Aeryn told Velorek she wanted to accompany him when he was reassigned. Because he knows how important flying Prowlers is to her, he tells her he will make their relationship together as exciting for her as flying Prowlers. Velorek, it seems, cares deeply for Aeryn, despite it being more or less against regulations. In response to his declaration, Aeryn suddenly begs Velorek to restore whatever he sabotaged with Crais’ project. Velorek is confused, but not for long, since Crais and his thugs come crashing into the chamber. They arrest Velorek, and accuse him of treason. Crais makes it clear that Aeryn had informed on him, and her reward is reassignment to Prowler duty. on his way out, Velorek tells her he knew she was special. Oddly, he is not being sarcastic, nor does he seem to hold it against her that she betrayed him. This remark causes Crais to give Aeryn a very long – and creepy – measuring look.
After hearing her recount the story of how she sold out her lover, John and Aeryn figure out that the special project was probably the attempt to breed a Peacekeeper/Leviathan hybrid, which D’Argo reinitiated when he knocked the shield out of place.
At that point, Crichton and Aeryn break into Pilot’s chamber, and a John Wu-esque shooting scene ensues, where they blast all the DRDs defending Pilot. Pilot, needless to say, is underwhelmed at the entrance, and tells them to get out, but they refuse to leave until they talk to him.
Unfortunately, Pilot thinks their efforts to get him to reconnect to Moya are self-serving, and in any case, he believes that Moya is better off without him. Aeryn tells Pilot she deserves death, and lays down her gun, and stands close enough for him to kill her if he wishes. She tells him to kill her if he likes, but to spare himself and the rest of the crew. Pilot seems touched by her offer; he is no longer raving or enraged. But he tells Aeryn that in fact HE is the one who deserves to die, not her.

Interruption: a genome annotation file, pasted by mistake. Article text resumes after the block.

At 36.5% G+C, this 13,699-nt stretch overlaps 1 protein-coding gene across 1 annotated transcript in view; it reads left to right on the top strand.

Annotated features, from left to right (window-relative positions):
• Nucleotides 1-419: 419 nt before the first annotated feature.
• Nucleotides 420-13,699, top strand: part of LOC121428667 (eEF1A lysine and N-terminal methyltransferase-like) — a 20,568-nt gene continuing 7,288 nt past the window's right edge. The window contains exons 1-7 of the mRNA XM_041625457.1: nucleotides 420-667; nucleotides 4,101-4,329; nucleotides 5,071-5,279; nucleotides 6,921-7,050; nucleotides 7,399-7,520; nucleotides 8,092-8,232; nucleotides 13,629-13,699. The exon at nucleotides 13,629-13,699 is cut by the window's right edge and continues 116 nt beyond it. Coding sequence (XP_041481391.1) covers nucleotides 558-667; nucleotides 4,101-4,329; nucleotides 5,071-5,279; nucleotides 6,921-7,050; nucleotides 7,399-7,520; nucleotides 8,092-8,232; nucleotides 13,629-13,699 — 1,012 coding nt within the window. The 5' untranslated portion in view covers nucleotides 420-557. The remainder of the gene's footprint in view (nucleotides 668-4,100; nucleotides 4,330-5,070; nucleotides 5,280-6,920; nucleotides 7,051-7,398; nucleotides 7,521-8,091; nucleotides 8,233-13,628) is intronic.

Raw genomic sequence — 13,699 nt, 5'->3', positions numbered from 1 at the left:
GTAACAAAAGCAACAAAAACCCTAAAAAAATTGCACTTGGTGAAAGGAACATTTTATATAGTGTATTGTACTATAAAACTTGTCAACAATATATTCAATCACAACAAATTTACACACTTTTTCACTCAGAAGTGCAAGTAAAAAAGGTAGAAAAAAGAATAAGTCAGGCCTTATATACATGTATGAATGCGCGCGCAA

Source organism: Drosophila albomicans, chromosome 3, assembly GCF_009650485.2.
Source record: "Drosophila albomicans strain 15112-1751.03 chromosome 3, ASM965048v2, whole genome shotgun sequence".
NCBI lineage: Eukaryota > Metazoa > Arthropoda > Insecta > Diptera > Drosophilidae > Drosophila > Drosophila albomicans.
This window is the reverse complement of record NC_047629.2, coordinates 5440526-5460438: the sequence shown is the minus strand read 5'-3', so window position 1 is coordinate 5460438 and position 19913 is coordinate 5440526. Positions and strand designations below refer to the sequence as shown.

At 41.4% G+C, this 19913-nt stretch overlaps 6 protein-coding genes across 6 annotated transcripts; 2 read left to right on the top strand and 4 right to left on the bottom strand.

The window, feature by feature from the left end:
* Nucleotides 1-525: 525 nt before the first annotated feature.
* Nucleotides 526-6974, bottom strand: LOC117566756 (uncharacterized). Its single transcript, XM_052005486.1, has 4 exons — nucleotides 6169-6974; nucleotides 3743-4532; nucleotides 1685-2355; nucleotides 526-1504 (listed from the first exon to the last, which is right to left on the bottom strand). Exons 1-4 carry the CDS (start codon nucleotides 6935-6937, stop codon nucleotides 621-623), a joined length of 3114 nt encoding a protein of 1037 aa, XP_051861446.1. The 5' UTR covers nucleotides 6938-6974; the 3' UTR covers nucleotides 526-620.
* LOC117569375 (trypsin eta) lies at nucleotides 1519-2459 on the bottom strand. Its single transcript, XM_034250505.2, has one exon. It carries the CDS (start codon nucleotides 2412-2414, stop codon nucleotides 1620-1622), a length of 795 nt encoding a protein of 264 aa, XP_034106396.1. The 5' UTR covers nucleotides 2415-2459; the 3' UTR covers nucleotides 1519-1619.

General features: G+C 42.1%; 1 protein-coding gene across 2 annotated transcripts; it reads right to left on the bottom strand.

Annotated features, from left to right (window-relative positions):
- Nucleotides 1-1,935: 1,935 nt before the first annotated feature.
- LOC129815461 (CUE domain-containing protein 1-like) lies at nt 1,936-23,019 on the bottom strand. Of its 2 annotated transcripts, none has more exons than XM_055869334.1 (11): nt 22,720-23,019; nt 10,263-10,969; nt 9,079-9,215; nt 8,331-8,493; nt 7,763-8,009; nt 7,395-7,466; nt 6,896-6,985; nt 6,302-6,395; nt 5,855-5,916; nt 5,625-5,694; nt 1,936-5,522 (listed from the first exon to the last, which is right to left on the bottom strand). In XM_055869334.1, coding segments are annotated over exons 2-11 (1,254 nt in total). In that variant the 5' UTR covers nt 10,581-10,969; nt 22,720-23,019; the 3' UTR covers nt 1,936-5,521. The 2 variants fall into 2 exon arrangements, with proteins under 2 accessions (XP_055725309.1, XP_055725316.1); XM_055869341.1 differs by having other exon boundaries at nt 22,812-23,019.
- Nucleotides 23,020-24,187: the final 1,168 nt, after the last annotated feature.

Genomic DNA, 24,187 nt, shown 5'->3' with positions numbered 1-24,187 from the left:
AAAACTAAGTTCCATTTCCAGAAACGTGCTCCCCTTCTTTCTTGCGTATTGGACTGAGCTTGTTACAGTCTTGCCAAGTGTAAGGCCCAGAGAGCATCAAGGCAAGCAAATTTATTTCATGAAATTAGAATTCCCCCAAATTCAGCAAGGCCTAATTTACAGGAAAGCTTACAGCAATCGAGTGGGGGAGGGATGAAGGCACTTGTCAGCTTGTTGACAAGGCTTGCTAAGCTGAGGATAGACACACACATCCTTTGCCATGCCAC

He recalls how he came to be Pilot of Moya. Pilot had first encountered Velorek on the homeworld of the Pilot race, and they discuss ways in which he can be a Pilot of a Leviathan. It seems that the elders of Pilots species had told him that he was not yet fit to be a Pilot, so his dream was crushed. Perhaps because of his youth and naivete, Pilot refuses to accept this judgment, and meets with Velorek. Velorek offers Pilot the stars, if he agrees to be Moya’s new Pilot. Pilot hesitates, as he knows the Leviathan already has a Pilot, but Velorek tells him the first Pilot is already doomed to death.
After he had seen the security tape, Pilot came to realize that his decision to accompany Velorek as the new Pilot is what had doomed the first Pilot, not Aeryn. His grief and remorse are so overwhelming to him that he no longer wishes to live. But Aeryn caresses Pilot’s cheek and tells him that the two of them have come too far together, and have too far to go to give up now. Together they mourn their actions of the past, and renew their friendship. Pilot takes hope and solace from her comments and actions, and agrees to try and restore some of his connections, albeit in a rudimentary fashion.
D’Argo helps Pilot to try and bond naturally with Moya, and Pilot is amazed at how normal and pain free the connections are. He warns D’Argo that his control of Moya is tenuous, but D’Argo tells him that it is not an issue, that Pilot deserves to be properly bonded with Moya.
John and Aeryn continue discussing Velorek, and Crichton asks “And you say you think you love this man?” Aeryn seems to take the double meaning of the question, and, as the show ends, is unable to answer it.